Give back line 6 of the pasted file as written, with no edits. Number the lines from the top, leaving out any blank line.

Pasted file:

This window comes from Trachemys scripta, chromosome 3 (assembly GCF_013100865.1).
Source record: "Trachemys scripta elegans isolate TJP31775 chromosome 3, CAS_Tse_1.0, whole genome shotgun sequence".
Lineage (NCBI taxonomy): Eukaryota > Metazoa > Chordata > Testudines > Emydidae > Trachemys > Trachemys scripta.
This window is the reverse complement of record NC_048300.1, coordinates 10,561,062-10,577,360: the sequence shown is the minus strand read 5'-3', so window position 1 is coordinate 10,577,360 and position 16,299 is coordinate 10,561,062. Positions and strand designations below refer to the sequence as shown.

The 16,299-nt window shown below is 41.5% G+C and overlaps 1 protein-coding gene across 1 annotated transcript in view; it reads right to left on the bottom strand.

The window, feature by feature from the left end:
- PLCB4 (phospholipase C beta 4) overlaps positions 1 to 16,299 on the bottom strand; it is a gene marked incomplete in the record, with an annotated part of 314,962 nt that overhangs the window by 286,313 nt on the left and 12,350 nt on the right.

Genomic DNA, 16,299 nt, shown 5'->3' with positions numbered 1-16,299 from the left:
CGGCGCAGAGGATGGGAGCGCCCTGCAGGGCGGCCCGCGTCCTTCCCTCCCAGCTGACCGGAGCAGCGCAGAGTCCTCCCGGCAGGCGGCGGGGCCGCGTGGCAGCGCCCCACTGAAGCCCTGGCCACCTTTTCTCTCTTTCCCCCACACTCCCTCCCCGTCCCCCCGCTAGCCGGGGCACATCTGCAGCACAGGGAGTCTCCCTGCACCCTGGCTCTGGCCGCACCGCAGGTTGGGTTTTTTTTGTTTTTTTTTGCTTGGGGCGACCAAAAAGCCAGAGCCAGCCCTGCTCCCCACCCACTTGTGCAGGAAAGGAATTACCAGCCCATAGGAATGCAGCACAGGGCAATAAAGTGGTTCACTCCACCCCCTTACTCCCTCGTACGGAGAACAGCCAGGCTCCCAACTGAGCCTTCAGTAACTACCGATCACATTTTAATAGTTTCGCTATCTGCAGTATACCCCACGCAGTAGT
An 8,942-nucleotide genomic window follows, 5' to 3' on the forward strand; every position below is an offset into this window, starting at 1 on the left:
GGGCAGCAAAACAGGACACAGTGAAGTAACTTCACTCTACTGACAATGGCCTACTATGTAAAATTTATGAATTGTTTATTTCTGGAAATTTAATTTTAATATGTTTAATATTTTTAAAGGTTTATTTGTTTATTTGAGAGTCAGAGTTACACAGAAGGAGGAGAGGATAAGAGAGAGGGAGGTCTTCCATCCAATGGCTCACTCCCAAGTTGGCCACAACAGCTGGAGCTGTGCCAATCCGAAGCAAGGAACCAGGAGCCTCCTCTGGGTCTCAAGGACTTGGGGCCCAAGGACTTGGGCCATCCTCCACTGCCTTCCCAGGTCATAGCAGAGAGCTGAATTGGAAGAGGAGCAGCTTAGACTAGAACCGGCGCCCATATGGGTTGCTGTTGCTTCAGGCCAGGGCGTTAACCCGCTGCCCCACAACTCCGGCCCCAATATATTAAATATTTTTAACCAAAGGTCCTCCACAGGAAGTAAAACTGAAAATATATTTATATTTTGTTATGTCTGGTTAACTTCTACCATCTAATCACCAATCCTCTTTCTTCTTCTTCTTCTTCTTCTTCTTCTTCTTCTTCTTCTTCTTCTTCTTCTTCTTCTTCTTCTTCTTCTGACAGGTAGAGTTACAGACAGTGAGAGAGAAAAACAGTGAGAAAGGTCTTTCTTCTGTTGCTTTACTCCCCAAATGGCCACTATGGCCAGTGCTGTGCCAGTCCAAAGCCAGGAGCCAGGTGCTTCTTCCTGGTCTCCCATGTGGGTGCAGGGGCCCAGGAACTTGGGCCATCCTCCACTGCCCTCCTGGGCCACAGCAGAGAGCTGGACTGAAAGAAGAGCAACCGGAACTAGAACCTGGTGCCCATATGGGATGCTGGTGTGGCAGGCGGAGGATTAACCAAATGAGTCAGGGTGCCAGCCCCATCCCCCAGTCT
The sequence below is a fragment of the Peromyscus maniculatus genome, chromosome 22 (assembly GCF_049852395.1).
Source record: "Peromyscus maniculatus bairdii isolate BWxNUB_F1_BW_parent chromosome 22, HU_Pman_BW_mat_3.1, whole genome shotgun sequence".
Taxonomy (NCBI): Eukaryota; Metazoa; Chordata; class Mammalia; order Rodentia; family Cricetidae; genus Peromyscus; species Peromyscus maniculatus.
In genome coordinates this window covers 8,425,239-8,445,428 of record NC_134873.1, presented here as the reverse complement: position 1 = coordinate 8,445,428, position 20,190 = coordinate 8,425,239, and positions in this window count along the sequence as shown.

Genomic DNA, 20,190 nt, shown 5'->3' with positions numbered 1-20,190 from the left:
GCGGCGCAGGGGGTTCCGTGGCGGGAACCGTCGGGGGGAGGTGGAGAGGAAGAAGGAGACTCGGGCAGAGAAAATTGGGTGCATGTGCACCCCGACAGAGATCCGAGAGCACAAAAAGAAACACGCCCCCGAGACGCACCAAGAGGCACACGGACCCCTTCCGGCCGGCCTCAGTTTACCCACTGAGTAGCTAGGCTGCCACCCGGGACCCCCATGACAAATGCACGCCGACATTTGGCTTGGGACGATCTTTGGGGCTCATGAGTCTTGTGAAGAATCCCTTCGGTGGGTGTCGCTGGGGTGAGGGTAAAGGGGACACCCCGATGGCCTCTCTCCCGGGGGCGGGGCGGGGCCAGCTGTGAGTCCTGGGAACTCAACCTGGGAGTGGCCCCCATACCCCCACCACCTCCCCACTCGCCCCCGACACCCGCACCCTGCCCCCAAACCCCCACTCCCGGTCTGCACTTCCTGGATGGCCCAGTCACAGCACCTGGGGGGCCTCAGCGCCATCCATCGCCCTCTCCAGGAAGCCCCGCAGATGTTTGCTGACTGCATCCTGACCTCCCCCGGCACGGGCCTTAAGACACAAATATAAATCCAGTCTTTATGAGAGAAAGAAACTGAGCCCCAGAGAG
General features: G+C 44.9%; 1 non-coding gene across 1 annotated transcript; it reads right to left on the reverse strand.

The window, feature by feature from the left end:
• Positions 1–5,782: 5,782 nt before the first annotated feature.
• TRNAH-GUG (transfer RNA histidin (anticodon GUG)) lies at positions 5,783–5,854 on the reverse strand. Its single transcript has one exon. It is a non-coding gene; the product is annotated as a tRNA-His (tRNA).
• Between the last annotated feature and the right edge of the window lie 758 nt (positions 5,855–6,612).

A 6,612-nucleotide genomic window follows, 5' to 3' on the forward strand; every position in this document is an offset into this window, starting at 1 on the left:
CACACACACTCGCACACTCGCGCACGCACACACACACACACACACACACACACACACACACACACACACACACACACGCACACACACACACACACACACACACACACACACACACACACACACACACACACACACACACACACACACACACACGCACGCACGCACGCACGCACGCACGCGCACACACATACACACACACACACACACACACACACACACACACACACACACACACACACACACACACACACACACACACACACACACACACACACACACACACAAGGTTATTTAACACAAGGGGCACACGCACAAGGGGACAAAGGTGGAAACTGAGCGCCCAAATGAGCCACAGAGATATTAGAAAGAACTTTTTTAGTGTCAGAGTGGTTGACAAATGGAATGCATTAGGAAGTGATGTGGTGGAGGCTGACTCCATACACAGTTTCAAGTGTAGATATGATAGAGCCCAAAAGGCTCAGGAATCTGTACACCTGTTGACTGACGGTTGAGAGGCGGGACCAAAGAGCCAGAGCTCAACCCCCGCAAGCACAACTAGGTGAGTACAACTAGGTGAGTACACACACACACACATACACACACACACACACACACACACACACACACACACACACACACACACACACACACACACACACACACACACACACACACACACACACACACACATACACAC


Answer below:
The window, feature by feature from the left end: